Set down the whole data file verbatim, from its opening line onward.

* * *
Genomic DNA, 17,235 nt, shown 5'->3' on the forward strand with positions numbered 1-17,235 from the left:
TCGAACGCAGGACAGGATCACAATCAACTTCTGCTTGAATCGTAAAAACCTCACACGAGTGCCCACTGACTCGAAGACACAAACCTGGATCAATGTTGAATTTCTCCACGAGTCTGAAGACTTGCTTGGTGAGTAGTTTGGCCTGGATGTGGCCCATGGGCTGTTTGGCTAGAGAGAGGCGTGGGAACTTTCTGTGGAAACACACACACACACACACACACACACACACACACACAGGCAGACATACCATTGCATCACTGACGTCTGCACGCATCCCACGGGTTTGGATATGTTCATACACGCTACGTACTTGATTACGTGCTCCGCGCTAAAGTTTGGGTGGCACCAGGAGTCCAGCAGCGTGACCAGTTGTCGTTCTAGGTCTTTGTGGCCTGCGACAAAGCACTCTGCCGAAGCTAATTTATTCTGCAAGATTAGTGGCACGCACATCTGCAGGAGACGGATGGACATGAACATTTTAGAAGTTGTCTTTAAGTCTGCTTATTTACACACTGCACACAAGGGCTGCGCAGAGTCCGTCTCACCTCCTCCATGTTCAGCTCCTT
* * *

Genomic DNA, 17,235 nt, shown 5'->3' on the forward strand with positions numbered 1-17,235 from the left:
TCGAACGCAGGACAGGATCACAATCAACTTCTGCTTGAATCGTAAAAACCTCACACGAGTGCCCACTGACTCGAAGACACAAACCTGGATCAATGTTGAATTTCTCCACGAGTCTGAAGACTTGCTTGGTGAGTAGTTTGGCCTGGATGTGGCCCATGGGCTGTTTGGCTAGAGAGAGGCGTGGGAACTTTCTGTGGAAACACACACACACACACACACACACACACACACACACAGGCAGACATACCATTGCATCACTGACGTCTGCACGCATCCCACGGGTTTGGATATGTTCATACACGCTACGTACTTGATTACGTGCTCCGCGCTAAAGTTTGGGTGGCACCAGGAGTCCAGCAGCGTGACCAGTTGTCGTTCTAGGTCTTTGTGGCCTGCGACAAAGCACTCTGCCGAAGCTAATTTATTCTGCAAGATTAGTGGCACGCACATCTGCAGGAGACGGATGGACATGAACATTTTAGAAGTTGTCTTTAAGTCTGCTTATTTACACACTGCACACAAGGGCTGCGCAGAGTCCGTCTCACCTCCTCCATGTTCAGCTCCTT